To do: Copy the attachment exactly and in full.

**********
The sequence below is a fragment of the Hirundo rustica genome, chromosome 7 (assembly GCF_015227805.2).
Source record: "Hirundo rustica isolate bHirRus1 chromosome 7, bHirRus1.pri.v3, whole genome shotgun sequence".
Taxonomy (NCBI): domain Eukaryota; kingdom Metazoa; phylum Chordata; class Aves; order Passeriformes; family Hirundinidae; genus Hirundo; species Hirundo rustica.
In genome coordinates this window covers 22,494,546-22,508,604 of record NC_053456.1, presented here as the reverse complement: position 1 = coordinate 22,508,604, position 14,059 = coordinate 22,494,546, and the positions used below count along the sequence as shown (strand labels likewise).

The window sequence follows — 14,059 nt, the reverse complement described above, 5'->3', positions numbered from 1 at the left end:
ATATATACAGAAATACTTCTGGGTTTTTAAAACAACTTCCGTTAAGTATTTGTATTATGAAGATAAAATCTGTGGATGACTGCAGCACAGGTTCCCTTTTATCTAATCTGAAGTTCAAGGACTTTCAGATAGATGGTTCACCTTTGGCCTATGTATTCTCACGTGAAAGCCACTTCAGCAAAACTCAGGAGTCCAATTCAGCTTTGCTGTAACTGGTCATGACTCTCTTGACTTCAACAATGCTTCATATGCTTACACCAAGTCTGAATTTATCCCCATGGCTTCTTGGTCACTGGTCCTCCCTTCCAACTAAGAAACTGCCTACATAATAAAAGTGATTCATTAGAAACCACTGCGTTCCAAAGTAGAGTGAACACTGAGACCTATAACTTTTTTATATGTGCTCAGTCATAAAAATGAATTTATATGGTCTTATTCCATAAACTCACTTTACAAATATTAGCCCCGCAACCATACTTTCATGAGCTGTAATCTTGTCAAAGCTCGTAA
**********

The sequence below is a fragment of the Hirundo rustica genome, chromosome 7 (assembly GCF_015227805.2).
Source record: "Hirundo rustica isolate bHirRus1 chromosome 7, bHirRus1.pri.v3, whole genome shotgun sequence".
Taxonomy (NCBI): domain Eukaryota; kingdom Metazoa; phylum Chordata; class Aves; order Passeriformes; family Hirundinidae; genus Hirundo; species Hirundo rustica.
In genome coordinates this window covers 22,494,546-22,508,604 of record NC_053456.1, presented here as the reverse complement: position 1 = coordinate 22,508,604, position 14,059 = coordinate 22,494,546, and the positions used below count along the sequence as shown (strand labels likewise).

The window sequence follows — 14,059 nt, the reverse complement described above, 5'->3', positions numbered from 1 at the left end:
ATATATACAGAAATACTTCTGGGTTTTTAAAACAACTTCCGTTAAGTATTTGTATTATGAAGATAAAATCTGTGGATGACTGCAGCACAGGTTCCCTTTTATCTAATCTGAAGTTCAAGGACTTTCAGATAGATGGTTCACCTTTGGCCTATGTATTCTCACGTGAAAGCCACTTCAGCAAAACTCAGGAGTCCAATTCAGCTTTGCTGTAACTGGTCATGACTCTCTTGACTTCAACAATGCTTCATATGCTTACACCAAGTCTGAATTTATCCCCATGGCTTCTTGGTCACTGGTCCTCCCTTCCAACTAAGAAACTGCCTACATAATAAAAGTGATTCATTAGAAACCACTGCGTTCCAAAGTAGAGTGAACACTGAGACCTATAACTTTTTTATATGTGCTCAGTCATAAAAATGAATTTATATGGTCTTATTCCATAAACTCACTTTACAAATATTAGCCCCGCAACCATACTTTCATGAGCTGTAATCTTGTCAAAGCTCGTAA